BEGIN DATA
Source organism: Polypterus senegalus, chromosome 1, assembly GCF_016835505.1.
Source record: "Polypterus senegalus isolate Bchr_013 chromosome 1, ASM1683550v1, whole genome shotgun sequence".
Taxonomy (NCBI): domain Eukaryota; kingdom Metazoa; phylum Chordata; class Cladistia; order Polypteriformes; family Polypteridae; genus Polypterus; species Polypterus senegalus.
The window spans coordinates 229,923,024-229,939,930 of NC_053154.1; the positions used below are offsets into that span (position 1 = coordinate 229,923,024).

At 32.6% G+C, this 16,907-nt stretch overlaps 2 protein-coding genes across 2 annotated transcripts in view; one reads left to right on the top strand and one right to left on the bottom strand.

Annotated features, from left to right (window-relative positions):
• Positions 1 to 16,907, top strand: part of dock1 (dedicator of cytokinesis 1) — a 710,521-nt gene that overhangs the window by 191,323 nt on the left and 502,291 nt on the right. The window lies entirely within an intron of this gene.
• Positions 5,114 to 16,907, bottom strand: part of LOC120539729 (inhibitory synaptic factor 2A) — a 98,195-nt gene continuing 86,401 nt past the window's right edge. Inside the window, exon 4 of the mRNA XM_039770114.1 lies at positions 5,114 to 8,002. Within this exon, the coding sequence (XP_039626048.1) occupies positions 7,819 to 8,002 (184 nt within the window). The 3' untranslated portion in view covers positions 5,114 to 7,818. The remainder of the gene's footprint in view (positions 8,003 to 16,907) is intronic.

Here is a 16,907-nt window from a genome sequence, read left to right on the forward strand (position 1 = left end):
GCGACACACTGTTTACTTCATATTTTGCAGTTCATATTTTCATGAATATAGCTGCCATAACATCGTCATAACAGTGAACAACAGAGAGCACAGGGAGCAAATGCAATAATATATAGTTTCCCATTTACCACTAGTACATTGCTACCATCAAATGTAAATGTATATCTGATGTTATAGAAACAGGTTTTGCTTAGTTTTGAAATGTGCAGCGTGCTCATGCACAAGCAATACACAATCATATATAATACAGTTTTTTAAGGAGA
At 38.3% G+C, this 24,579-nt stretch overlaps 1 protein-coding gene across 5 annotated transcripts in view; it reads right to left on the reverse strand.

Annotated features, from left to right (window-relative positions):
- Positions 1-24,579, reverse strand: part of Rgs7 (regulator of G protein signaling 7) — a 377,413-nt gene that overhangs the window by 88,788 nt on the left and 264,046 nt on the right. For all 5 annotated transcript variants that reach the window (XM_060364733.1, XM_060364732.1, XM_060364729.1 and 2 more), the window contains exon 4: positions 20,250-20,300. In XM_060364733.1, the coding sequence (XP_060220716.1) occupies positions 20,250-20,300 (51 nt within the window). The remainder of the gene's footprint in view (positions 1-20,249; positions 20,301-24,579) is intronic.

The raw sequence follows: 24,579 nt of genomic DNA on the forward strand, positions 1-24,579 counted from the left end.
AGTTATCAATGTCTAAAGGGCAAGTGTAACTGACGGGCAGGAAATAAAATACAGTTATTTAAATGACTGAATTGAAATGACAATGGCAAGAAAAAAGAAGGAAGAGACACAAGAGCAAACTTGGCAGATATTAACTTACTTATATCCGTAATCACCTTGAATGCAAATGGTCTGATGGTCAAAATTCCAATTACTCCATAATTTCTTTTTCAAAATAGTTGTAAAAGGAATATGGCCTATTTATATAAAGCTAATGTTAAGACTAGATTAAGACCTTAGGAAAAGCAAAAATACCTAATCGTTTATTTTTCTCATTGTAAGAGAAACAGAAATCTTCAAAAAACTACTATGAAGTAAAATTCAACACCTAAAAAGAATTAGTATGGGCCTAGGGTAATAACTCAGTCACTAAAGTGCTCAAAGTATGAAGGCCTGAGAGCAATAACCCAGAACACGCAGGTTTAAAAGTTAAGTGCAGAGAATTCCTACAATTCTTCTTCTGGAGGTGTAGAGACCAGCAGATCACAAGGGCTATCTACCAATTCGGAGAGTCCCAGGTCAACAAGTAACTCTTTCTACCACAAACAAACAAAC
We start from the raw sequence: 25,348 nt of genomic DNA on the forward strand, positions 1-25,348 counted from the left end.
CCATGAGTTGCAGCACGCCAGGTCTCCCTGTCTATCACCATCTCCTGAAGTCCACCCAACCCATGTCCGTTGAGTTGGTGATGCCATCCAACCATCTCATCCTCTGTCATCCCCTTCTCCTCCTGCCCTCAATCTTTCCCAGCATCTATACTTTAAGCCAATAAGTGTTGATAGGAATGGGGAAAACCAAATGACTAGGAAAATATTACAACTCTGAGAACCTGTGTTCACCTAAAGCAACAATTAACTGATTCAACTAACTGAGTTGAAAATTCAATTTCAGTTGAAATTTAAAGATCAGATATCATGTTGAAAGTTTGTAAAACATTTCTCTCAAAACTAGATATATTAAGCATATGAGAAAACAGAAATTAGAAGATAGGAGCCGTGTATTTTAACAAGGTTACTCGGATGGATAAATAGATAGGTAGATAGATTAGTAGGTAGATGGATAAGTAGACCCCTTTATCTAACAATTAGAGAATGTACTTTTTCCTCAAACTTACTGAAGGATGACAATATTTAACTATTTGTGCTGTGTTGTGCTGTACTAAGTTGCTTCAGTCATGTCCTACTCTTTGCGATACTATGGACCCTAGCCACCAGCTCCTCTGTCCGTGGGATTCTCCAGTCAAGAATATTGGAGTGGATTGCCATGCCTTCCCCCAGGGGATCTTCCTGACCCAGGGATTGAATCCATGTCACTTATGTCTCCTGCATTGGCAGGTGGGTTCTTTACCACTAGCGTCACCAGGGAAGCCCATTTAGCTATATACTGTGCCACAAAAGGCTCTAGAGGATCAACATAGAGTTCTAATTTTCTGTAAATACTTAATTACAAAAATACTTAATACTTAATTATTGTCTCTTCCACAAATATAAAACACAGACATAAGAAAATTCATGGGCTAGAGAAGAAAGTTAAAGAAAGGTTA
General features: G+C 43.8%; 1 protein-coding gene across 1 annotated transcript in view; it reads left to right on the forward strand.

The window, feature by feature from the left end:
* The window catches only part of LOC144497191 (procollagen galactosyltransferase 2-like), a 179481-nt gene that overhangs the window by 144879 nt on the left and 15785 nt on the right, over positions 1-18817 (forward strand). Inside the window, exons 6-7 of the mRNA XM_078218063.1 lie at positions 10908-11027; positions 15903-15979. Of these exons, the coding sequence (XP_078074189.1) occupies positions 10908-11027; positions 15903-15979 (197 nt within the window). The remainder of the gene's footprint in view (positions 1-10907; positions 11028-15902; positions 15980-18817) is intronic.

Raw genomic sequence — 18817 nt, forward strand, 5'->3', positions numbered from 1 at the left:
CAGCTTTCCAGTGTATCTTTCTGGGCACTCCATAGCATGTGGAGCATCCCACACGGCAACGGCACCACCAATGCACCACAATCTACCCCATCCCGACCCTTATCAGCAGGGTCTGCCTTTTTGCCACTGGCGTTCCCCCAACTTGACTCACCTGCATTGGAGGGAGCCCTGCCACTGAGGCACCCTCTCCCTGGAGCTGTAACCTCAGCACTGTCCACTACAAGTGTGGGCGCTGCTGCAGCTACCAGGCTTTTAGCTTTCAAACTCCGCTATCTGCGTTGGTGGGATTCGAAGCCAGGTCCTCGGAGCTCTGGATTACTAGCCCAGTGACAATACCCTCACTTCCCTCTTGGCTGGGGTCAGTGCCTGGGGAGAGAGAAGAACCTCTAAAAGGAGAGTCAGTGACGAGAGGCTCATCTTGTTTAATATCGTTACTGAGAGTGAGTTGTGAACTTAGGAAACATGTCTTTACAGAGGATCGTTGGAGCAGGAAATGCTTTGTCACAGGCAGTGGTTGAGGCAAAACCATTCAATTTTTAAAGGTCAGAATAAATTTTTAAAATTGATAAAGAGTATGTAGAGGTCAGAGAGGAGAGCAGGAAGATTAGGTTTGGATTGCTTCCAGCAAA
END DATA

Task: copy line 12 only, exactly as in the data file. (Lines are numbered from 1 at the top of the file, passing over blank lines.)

Annotated features, from left to right (window-relative positions):